Cam­paign to ID wealthy who do­nate dark money

San Francisco Chronicle - - BAY AREA - By Melody Gu­tier­rez

SACRA­MENTO — With just over four months un­til the gen­eral elec­tion, la­bor and com­mu­nity groups will open a cam­paign Tues­day to ex­pose wealthy po­lit­i­cal donors who at­tempt to hide their con­tri­bu­tions.

The cam­paign, called Hedge Clip­pers, is kick­ing off its Cal­i­for­nia ef­forts with a re­port iden­ti­fy­ing dozens of donors who at­tempted to shield their po­lit­i­cal con­tri­bu­tions against Propo­si­tion 30, the 2012 bal­lot mea­sure pushed by Gov. Jerry Brown that raised taxes on the wealthy in or­der to bet­ter fund schools.

“The pub­lic needs to know a whole lot more about what these po­lit­i­cally ac­tive mil­lion­aires and bil­lion­aires are up to,” said Amy Schur, Cal­i­for­nia cam­paign direc­tor for the Al­liance of Cal­i­for­ni­ans for Com­mu­nity Em­pow­er­ment, one of the groups in­volved in the Hedge Clip­pers cam­paign.

Many of the names caught up in

the dark money scan­dal were ex­posed in 2013 fol­low­ing an investigation by the Fair Po­lit­i­cal Prac­tices Com­mis­sion.

Those con­trib­u­tors in­cluded $6.4 mil­lion from in­vestor Charles Sch­wab; $9 mil­lion from the Fisher fam­ily, who own Gap Inc.; as well as $1 mil­lion from Los An­ge­les phi­lan­thropist Eli Broad, who had pub­licly stated he sup­ported Prop. 30 while se­cretly giv­ing to op­po­si­tion ef­forts.

The Hedge Clip­pers cam­paign re­leased new names and con­tri­bu­tions Tues­day, in­clud­ing $100,000 from both Los An­ge­les de­vel­oper Ge­off Palmer and Hy­att Ho­tel heir Anthony Pritzker and $500,000 from John H. Scully of the Mill Val­ley hedge fund SPO Part­ners.

Palmer, Pritzker and Scully could not be reached for com­ment.

Scully is the founder of Mak­ing Waves Acad­emy, which op­er­ates two Rich­mond char­ter schools. Schur said the pub­lic char­ter schools fi­nan­cially ben­e­fited from Prop. 30.

Schur said she hopes out­ing those who se­cretly con­trib­uted against Prop. 30 in 2012 will pres­sure the wealthy donors to sup­port ef­forts this year to ex­tend the temporary taxes. Sup­port­ers of Prop. 30 are wait­ing to hear this week whether a bal­lot mea­sure to ex­tend per­sonal in­come taxes on the state’s wealth­i­est res­i­dents will have enough valid sig­na­tures to make the Novem­ber bal­lot.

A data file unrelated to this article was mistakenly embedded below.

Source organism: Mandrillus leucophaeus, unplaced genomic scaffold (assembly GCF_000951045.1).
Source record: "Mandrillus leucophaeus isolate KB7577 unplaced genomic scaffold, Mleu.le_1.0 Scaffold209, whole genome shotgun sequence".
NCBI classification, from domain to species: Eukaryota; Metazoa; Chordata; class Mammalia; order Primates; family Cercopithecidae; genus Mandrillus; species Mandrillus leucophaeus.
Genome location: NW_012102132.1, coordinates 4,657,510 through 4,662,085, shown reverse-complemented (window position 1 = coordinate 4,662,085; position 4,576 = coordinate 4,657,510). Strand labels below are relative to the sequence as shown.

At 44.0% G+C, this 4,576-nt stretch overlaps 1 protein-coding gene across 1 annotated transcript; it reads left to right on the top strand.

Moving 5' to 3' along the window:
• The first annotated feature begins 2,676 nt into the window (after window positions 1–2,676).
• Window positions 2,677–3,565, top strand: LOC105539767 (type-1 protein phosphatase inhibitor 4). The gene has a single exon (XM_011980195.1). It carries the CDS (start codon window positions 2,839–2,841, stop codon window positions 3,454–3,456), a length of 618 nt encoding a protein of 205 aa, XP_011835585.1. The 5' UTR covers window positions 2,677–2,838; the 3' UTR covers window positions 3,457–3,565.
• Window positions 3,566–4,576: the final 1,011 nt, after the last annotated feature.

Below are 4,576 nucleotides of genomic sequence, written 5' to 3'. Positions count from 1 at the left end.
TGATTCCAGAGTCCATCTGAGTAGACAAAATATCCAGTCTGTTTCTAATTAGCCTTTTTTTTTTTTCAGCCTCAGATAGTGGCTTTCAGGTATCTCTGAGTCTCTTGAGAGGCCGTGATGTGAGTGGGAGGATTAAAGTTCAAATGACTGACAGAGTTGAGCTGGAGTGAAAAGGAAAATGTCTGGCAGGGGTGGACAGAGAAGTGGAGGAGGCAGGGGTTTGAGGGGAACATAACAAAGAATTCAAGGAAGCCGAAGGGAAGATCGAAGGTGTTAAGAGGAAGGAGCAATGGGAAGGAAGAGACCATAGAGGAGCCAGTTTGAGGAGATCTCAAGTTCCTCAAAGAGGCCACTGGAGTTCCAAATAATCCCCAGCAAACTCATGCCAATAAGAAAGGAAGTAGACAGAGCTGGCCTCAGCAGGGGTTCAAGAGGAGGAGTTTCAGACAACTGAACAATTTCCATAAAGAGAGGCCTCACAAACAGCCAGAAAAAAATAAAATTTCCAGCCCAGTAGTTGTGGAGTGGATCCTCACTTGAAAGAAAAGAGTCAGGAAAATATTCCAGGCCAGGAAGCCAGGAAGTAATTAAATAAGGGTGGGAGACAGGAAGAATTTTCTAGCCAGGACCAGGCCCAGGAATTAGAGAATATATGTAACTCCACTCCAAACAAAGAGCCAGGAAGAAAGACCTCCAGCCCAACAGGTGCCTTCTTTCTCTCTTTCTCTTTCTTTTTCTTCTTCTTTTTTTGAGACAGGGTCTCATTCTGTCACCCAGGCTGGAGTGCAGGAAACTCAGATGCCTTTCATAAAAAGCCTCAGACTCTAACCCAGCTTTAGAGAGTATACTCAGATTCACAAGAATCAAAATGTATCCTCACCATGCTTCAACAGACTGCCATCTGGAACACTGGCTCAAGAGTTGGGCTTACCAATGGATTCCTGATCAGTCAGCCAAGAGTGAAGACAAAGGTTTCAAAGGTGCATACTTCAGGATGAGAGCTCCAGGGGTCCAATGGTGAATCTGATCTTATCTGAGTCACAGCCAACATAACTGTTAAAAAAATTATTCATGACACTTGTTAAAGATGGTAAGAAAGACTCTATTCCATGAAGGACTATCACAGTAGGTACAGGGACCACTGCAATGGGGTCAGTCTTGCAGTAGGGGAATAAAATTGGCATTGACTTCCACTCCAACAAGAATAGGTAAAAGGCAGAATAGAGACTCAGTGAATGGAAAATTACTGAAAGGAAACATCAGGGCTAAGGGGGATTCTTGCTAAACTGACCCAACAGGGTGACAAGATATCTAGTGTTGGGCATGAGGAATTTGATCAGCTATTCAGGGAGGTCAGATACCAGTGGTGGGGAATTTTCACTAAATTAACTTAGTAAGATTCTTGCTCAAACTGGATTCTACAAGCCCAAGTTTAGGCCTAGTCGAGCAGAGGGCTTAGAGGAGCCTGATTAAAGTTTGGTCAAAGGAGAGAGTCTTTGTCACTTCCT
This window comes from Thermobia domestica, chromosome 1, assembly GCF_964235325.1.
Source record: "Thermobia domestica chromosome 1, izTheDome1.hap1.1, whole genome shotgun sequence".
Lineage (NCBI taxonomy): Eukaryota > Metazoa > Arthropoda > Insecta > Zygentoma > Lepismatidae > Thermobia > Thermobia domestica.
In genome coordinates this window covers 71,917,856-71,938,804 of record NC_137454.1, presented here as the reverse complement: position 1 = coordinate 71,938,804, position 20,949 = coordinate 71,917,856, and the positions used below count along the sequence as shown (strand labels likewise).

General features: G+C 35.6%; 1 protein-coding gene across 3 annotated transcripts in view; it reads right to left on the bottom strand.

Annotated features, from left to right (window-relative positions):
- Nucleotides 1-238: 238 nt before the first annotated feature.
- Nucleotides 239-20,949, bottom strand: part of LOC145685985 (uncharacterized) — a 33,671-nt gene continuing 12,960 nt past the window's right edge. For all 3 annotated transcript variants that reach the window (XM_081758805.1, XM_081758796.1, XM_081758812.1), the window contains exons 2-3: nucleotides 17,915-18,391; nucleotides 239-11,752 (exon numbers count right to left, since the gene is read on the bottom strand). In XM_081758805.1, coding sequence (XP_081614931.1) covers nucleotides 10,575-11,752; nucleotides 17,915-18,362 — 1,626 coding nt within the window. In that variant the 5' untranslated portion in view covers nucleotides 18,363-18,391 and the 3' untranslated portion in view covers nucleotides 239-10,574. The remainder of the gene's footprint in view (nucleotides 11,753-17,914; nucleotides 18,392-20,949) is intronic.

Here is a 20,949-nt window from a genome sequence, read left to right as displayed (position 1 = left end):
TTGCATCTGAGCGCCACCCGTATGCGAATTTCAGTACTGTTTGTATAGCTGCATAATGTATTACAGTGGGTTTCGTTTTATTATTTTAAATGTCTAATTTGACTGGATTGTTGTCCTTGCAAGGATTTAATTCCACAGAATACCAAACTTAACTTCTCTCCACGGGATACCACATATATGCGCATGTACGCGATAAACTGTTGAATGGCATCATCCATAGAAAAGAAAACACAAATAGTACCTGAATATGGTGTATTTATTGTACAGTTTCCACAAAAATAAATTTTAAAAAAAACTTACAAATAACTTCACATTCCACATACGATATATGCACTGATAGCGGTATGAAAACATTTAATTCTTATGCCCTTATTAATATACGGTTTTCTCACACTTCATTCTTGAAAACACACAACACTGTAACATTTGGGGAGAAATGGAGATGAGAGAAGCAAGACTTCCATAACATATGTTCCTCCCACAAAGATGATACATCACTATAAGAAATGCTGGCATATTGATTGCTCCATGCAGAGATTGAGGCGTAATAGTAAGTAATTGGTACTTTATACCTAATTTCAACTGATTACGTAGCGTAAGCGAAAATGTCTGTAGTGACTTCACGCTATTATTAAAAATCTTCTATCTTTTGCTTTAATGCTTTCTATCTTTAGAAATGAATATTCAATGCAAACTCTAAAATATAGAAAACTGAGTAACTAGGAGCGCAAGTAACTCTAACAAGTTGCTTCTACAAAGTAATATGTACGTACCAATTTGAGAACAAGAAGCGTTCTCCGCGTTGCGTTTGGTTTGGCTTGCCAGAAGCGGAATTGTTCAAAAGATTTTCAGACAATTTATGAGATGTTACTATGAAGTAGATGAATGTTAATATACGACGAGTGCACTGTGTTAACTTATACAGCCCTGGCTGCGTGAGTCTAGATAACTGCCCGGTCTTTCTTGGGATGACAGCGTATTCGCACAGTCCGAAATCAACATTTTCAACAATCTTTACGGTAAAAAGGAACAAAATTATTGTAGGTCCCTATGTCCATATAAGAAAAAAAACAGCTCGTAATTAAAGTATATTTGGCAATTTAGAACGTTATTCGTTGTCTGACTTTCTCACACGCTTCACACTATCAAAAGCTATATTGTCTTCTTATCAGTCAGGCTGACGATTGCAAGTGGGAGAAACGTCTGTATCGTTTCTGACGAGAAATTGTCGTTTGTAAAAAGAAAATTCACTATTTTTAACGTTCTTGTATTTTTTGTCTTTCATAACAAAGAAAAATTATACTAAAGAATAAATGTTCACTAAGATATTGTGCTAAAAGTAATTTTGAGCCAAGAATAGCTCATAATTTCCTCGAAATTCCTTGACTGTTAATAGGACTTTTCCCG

“We are say­ing bil­lion­aires be­ware, we are watch­ing what you are do­ing, and you won’t do this in se­cret,” Schur said. “We will out you, and let the pub­lic know what poli­cies you are sup­port­ing.”

The 2012 dark money scan­dal to thwart Prop. 30 prompted a record $1 mil­lion fine against two Ari­zona non­prof­its that at­tempted to se­cretly sway the elec­tion.

The non­prof­its were ac­cused of il­le­gally fun­nel­ing $15 mil­lion against Prop. 30, which raised taxes on the wealthy, and for Prop. 32, which would have restricted union po­lit­i­cal ac­tiv­ity.

Money from po­lit­i­cal con­trib­u­tors — whose iden­ti­ties were kept se­cret — passed through con­ser­va­tive out-of­s­tate or­ga­ni­za­tions be­fore end­ing up in Cal­i­for­nia.

Ac­cord­ing to the Fair Po­lit­i­cal Prac­tices Com­mis­sion investigation in 2013, the funds were raised for ads re­lated to the two bal­lot mea­sures, but some of the Cal­i­for­nia donors wanted to re­main anony­mous, so the money was sent to an out-of­s­tate non­profit linked to bil­lion­aire con­ser­va­tive ac­tivists Charles and David Koch to avoid dis­clo­sure laws.

“I think it’s out­ra­geous that these cor­po­rate in­ter­ests have been able to use their money and power to get richer on the backs of un­der­served stu­dents,” said Sonya Me­hta, a teacher at Learn­ing With­out Lim­its char­ter school in Oak­land, who plans to at­tend a Hedge Clip­pers cam­paign rally in front of the Gap’s San Fran­cisco head­quar­ters Tues­day. “What they did in 2012 re­ally un­der­mines the demo­cratic process.”

Prop. 30 went on to win with 55 per­cent of the vote and Prop. 32 lost with 43 per­cent vot­ing in fa­vor.

The Hedge Clip­pers cam­paign used par­tially redacted donor lists that had been re­leased as part of the com­mis­sion’s investigation to iden­tify donors.

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